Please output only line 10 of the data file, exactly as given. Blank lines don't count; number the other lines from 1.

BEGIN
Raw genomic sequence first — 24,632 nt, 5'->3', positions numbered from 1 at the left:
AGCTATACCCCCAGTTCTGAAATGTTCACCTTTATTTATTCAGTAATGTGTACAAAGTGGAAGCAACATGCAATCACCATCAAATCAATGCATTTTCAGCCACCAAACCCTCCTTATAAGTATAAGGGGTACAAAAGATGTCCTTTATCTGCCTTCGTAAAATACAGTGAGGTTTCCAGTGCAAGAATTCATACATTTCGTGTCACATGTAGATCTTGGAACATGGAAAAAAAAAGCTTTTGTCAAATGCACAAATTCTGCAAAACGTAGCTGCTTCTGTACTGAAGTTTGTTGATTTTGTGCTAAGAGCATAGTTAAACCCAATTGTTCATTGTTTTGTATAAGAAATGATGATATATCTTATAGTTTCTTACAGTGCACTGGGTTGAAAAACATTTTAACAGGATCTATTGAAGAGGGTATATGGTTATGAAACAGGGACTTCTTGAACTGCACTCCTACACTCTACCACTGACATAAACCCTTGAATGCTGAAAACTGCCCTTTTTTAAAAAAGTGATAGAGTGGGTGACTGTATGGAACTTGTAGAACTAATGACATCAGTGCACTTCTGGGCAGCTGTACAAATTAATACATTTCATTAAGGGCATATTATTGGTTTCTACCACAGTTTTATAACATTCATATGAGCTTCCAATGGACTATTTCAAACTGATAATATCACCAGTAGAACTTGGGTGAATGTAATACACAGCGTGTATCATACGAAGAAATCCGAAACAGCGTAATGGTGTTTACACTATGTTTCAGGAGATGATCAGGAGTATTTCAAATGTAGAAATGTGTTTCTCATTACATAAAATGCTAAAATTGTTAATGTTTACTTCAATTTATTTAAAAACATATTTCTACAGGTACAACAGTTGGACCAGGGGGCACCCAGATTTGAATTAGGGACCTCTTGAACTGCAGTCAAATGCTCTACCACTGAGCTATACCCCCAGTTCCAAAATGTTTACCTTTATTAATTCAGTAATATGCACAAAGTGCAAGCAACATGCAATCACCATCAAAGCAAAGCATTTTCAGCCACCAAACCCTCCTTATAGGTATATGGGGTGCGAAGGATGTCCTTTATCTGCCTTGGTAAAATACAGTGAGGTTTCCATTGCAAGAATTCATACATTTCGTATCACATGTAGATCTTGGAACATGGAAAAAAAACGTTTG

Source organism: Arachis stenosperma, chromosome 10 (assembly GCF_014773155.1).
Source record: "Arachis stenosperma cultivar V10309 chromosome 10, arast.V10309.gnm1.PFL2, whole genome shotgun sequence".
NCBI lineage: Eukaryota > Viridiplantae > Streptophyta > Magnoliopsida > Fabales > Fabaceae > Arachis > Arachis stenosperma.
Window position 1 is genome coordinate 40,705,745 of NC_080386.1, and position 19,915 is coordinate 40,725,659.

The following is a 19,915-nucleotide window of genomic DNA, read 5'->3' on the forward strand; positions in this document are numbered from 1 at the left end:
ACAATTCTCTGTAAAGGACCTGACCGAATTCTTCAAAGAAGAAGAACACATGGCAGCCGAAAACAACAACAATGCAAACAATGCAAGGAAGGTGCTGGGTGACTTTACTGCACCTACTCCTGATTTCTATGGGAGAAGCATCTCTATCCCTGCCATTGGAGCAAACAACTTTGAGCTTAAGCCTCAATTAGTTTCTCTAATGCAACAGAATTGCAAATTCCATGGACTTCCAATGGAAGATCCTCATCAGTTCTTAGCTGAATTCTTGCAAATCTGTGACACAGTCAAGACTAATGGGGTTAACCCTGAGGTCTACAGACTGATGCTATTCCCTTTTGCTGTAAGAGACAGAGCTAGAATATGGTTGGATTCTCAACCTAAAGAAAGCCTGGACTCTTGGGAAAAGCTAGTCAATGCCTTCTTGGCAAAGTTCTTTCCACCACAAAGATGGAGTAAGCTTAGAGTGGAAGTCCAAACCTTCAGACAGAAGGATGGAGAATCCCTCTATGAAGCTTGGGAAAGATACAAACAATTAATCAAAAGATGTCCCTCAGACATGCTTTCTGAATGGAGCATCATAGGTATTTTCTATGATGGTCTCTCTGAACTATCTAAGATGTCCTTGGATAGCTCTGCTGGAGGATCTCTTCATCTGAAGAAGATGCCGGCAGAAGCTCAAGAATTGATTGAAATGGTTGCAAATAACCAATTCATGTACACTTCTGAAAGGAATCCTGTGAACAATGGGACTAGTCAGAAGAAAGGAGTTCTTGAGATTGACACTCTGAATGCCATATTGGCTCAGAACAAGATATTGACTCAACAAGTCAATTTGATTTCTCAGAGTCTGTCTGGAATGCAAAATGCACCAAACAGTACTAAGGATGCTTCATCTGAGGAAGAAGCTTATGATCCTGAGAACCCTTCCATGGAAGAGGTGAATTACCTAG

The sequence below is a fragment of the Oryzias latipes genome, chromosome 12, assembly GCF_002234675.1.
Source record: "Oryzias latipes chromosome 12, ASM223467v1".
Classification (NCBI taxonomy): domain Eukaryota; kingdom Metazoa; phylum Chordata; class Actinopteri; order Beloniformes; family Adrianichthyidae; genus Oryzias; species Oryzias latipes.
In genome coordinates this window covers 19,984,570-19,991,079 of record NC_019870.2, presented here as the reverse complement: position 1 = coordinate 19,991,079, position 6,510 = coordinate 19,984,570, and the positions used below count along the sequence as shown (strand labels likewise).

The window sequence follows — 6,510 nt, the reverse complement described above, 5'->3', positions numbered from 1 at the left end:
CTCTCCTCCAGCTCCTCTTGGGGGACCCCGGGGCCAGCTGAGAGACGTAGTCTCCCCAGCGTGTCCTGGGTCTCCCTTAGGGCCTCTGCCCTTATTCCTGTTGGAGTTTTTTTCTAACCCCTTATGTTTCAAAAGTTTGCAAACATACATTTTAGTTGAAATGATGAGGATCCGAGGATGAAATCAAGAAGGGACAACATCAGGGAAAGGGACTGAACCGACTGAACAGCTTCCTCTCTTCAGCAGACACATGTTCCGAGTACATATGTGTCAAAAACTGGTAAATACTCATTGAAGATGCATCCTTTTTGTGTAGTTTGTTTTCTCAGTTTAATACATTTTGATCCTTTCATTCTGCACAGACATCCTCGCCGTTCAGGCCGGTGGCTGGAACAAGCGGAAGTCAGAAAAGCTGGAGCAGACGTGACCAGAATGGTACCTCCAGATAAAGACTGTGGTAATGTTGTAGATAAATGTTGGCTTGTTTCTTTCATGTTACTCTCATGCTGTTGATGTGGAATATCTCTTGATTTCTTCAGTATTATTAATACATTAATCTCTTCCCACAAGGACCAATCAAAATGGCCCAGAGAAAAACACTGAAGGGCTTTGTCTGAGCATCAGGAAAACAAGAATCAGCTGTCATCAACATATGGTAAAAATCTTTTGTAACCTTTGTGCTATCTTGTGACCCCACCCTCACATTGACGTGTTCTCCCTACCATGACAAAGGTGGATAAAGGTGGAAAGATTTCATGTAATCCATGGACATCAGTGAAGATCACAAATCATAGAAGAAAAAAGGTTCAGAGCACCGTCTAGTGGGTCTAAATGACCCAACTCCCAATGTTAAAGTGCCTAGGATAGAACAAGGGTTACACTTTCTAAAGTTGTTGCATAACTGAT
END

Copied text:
Source record: "Oryzias latipes chromosome 12, ASM223467v1".